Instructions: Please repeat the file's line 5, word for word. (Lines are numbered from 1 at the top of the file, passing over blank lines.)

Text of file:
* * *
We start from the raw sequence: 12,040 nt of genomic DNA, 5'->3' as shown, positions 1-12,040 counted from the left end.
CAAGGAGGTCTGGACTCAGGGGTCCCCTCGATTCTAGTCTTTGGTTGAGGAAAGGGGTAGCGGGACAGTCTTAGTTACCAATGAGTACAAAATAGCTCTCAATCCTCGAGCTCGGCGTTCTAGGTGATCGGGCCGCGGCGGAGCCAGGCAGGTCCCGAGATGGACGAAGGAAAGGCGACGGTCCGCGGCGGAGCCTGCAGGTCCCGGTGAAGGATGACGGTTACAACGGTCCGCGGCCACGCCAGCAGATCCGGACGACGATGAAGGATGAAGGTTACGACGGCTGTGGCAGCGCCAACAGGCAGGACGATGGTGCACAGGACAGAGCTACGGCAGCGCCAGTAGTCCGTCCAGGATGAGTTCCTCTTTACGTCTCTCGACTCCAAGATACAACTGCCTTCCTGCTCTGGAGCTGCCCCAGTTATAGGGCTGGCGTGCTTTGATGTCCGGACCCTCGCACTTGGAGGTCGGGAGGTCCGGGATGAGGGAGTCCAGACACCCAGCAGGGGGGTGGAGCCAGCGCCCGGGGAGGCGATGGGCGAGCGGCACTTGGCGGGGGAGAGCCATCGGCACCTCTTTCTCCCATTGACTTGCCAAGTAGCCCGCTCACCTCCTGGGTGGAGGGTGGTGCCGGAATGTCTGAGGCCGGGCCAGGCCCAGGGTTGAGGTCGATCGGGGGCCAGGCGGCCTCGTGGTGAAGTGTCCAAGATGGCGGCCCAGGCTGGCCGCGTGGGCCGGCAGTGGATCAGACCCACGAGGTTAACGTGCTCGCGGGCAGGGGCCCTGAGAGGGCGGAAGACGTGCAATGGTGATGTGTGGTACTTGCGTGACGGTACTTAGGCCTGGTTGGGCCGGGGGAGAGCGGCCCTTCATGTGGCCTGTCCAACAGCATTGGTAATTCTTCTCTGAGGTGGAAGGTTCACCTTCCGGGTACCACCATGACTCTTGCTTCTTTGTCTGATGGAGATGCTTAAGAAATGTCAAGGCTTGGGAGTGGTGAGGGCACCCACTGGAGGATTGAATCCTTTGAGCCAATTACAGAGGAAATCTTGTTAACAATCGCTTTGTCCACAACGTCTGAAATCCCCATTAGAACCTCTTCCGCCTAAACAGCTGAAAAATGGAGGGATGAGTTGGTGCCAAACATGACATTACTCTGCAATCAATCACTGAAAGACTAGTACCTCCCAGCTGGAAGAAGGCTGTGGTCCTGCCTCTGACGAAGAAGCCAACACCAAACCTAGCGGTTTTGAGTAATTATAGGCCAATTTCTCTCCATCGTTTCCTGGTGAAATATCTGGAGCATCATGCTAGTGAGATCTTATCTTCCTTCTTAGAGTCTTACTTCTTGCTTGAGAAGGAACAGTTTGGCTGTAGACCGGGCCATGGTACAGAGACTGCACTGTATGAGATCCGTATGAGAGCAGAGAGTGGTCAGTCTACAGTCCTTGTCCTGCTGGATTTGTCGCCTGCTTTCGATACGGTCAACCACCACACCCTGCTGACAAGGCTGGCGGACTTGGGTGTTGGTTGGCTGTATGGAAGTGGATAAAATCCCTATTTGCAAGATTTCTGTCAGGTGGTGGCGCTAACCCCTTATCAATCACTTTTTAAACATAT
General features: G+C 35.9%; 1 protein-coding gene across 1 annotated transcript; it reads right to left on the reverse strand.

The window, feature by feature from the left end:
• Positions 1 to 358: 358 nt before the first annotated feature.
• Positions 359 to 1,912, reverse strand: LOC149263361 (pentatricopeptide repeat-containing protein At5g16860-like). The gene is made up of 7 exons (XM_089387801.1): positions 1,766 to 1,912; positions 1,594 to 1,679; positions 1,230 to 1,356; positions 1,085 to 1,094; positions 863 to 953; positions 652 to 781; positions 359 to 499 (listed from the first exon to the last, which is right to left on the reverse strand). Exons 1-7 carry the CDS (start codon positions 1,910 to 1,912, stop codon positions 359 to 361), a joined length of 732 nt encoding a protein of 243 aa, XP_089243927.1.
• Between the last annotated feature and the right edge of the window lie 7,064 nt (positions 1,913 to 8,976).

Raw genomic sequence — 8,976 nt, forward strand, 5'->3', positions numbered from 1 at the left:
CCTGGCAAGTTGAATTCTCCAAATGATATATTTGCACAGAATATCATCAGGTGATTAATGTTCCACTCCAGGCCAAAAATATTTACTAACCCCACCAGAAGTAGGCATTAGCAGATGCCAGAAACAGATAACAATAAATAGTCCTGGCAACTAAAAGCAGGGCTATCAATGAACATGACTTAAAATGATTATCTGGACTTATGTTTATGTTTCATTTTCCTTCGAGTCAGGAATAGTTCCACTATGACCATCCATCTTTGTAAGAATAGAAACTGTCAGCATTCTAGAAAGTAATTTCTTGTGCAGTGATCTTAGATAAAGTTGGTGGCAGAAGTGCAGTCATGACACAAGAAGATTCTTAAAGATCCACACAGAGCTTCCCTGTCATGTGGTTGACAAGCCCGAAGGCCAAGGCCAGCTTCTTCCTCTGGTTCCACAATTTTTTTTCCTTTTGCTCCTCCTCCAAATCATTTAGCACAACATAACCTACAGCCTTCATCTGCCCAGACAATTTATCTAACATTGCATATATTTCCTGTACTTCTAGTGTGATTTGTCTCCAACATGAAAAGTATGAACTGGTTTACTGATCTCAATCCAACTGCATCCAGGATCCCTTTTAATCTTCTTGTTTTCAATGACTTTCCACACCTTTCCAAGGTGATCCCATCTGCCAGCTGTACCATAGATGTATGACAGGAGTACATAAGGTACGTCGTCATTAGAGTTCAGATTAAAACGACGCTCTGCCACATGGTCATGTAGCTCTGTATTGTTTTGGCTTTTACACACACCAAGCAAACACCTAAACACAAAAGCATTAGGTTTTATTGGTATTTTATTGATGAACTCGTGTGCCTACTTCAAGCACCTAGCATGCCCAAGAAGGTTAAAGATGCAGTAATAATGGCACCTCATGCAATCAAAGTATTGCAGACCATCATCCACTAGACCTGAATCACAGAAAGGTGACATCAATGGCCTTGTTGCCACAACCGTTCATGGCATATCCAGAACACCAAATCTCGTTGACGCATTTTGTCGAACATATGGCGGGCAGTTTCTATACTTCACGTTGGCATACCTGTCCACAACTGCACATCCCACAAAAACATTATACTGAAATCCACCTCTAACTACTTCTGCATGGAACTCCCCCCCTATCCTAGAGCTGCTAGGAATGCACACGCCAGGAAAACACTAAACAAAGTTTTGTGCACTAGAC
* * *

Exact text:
• Positions 1 to 358: 358 nt before the first annotated feature.